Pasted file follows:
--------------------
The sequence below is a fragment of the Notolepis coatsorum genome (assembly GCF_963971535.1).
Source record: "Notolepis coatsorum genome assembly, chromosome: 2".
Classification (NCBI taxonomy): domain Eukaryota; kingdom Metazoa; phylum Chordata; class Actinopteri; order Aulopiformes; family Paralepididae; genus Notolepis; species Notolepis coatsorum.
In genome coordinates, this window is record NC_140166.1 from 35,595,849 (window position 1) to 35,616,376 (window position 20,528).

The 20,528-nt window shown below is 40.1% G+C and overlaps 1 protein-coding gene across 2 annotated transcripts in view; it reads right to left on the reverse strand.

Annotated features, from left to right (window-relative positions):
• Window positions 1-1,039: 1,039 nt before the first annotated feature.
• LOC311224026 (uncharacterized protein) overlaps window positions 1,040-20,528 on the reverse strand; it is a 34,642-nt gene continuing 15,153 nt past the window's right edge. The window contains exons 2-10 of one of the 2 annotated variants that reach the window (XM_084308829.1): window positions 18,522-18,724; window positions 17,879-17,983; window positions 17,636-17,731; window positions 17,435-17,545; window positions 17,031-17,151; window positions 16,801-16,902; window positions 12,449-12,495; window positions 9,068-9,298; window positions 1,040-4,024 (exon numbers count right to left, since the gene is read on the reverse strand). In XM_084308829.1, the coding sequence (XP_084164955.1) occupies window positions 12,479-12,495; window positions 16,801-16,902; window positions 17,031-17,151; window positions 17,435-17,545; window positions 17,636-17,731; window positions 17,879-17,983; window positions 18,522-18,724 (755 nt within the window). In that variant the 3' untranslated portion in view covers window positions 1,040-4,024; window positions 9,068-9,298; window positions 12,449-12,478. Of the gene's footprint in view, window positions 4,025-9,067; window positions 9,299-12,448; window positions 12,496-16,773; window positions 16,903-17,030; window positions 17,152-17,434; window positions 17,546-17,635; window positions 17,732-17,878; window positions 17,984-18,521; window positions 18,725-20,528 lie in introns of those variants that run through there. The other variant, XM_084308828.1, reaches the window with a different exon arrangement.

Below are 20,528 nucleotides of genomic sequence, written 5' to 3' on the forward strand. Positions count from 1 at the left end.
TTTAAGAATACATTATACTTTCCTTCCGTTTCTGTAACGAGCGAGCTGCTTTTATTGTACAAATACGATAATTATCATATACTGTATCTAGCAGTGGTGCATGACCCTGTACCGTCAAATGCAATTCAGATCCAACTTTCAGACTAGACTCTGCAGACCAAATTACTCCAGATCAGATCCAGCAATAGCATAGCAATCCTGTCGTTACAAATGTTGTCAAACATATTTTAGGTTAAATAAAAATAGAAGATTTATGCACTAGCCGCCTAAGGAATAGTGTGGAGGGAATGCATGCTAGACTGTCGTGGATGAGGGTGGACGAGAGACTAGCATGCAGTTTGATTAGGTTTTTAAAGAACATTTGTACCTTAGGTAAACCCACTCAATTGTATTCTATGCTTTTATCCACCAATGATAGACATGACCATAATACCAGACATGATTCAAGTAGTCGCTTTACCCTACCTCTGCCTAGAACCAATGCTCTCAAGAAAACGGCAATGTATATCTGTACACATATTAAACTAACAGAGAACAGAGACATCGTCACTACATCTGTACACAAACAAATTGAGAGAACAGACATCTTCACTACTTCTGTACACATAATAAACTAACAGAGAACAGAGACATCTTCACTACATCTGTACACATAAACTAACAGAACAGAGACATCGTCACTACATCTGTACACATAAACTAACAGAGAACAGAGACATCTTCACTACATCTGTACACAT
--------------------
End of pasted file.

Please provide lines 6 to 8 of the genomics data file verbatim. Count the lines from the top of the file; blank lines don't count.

Annotated features, from left to right (window-relative positions):
• Window positions 1-1,039: 1,039 nt before the first annotated feature.
• LOC311224026 (uncharacterized protein) overlaps window positions 1,040-20,528 on the reverse strand; it is a 34,642-nt gene continuing 15,153 nt past the window's right edge. The window contains exons 2-10 of one of the 2 annotated variants that reach the window (XM_084308829.1): window positions 18,522-18,724; window positions 17,879-17,983; window positions 17,636-17,731; window positions 17,435-17,545; window positions 17,031-17,151; window positions 16,801-16,902; window positions 12,449-12,495; window positions 9,068-9,298; window positions 1,040-4,024 (exon numbers count right to left, since the gene is read on the reverse strand). In XM_084308829.1, the coding sequence (XP_084164955.1) occupies window positions 12,479-12,495; window positions 16,801-16,902; window positions 17,031-17,151; window positions 17,435-17,545; window positions 17,636-17,731; window positions 17,879-17,983; window positions 18,522-18,724 (755 nt within the window). In that variant the 3' untranslated portion in view covers window positions 1,040-4,024; window positions 9,068-9,298; window positions 12,449-12,478. Of the gene's footprint in view, window positions 4,025-9,067; window positions 9,299-12,448; window positions 12,496-16,773; window positions 16,903-17,030; window positions 17,152-17,434; window positions 17,546-17,635; window positions 17,732-17,878; window positions 17,984-18,521; window positions 18,725-20,528 lie in introns of those variants that run through there. The other variant, XM_084308828.1, reaches the window with a different exon arrangement.